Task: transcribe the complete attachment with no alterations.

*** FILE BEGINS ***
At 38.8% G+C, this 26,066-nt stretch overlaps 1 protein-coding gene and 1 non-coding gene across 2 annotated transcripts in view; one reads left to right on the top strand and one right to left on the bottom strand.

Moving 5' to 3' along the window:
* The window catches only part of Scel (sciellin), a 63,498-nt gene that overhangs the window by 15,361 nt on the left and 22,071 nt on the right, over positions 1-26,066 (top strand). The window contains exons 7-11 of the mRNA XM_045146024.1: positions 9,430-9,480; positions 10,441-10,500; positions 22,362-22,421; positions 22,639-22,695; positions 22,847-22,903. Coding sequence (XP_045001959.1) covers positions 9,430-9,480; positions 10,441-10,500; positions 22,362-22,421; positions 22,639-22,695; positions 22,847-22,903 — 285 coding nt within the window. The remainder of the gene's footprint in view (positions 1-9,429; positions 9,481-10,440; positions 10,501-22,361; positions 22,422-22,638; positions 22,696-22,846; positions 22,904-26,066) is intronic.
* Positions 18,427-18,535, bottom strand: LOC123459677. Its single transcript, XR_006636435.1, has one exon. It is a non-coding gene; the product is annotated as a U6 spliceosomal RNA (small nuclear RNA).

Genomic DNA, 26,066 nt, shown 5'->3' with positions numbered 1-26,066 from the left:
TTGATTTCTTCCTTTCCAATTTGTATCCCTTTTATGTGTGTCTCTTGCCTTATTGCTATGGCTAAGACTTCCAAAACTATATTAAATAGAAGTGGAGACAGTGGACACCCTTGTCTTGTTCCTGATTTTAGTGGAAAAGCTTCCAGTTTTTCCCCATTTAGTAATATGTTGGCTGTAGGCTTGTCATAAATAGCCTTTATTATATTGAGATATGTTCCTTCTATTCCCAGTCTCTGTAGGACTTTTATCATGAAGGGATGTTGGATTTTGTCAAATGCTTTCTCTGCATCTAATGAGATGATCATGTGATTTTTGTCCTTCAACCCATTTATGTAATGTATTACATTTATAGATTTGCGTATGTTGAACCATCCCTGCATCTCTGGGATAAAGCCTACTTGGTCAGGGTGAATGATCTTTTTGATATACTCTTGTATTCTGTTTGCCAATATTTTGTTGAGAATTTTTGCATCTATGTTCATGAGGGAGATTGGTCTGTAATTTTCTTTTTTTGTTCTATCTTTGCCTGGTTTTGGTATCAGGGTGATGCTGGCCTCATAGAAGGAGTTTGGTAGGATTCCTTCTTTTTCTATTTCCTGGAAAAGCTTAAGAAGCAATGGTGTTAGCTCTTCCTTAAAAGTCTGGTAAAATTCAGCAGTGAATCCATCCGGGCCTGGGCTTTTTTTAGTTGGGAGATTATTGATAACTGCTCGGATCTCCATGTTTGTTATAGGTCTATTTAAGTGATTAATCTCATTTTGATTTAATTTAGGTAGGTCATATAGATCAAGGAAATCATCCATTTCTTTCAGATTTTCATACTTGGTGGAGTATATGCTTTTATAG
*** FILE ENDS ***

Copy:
At 38.8% G+C, this 26,066-nt stretch overlaps 1 protein-coding gene and 1 non-coding gene across 2 annotated transcripts in view; one reads left to right on the top strand and one right to left on the bottom strand.

Moving 5' to 3' along the window:
* The window catches only part of Scel (sciellin), a 63,498-nt gene that overhangs the window by 15,361 nt on the left and 22,071 nt on the right, over positions 1-26,066 (top strand). The window contains exons 7-11 of the mRNA XM_045146024.1: positions 9,430-9,480; positions 10,441-10,500; positions 22,362-22,421; positions 22,639-22,695; positions 22,847-22,903. Coding sequence (XP_045001959.1) covers positions 9,430-9,480; positions 10,441-10,500; positions 22,362-22,421; positions 22,639-22,695; positions 22,847-22,903 — 285 coding nt within the window. The remainder of the gene's footprint in view (positions 1-9,429; positions 9,481-10,440; positions 10,501-22,361; positions 22,422-22,638; positions 22,696-22,846; positions 22,904-26,066) is intronic.
* Positions 18,427-18,535, bottom strand: LOC123459677. Its single transcript, XR_006636435.1, has one exon. It is a non-coding gene; the product is annotated as a U6 spliceosomal RNA (small nuclear RNA).

Genomic DNA, 26,066 nt, shown 5'->3' with positions numbered 1-26,066 from the left:
TTGATTTCTTCCTTTCCAATTTGTATCCCTTTTATGTGTGTCTCTTGCCTTATTGCTATGGCTAAGACTTCCAAAACTATATTAAATAGAAGTGGAGACAGTGGACACCCTTGTCTTGTTCCTGATTTTAGTGGAAAAGCTTCCAGTTTTTCCCCATTTAGTAATATGTTGGCTGTAGGCTTGTCATAAATAGCCTTTATTATATTGAGATATGTTCCTTCTATTCCCAGTCTCTGTAGGACTTTTATCATGAAGGGATGTTGGATTTTGTCAAATGCTTTCTCTGCATCTAATGAGATGATCATGTGATTTTTGTCCTTCAACCCATTTATGTAATGTATTACATTTATAGATTTGCGTATGTTGAACCATCCCTGCATCTCTGGGATAAAGCCTACTTGGTCAGGGTGAATGATCTTTTTGATATACTCTTGTATTCTGTTTGCCAATATTTTGTTGAGAATTTTTGCATCTATGTTCATGAGGGAGATTGGTCTGTAATTTTCTTTTTTTGTTCTATCTTTGCCTGGTTTTGGTATCAGGGTGATGCTGGCCTCATAGAAGGAGTTTGGTAGGATTCCTTCTTTTTCTATTTCCTGGAAAAGCTTAAGAAGCAATGGTGTTAGCTCTTCCTTAAAAGTCTGGTAAAATTCAGCAGTGAATCCATCCGGGCCTGGGCTTTTTTTAGTTGGGAGATTATTGATAACTGCTCGGATCTCCATGTTTGTTATAGGTCTATTTAAGTGATTAATCTCATTTTGATTTAATTTAGGTAGGTCATATAGATCAAGGAAATCATCCATTTCTTTCAGATTTTCATACTTGGTGGAGTATATGCTTTTATAG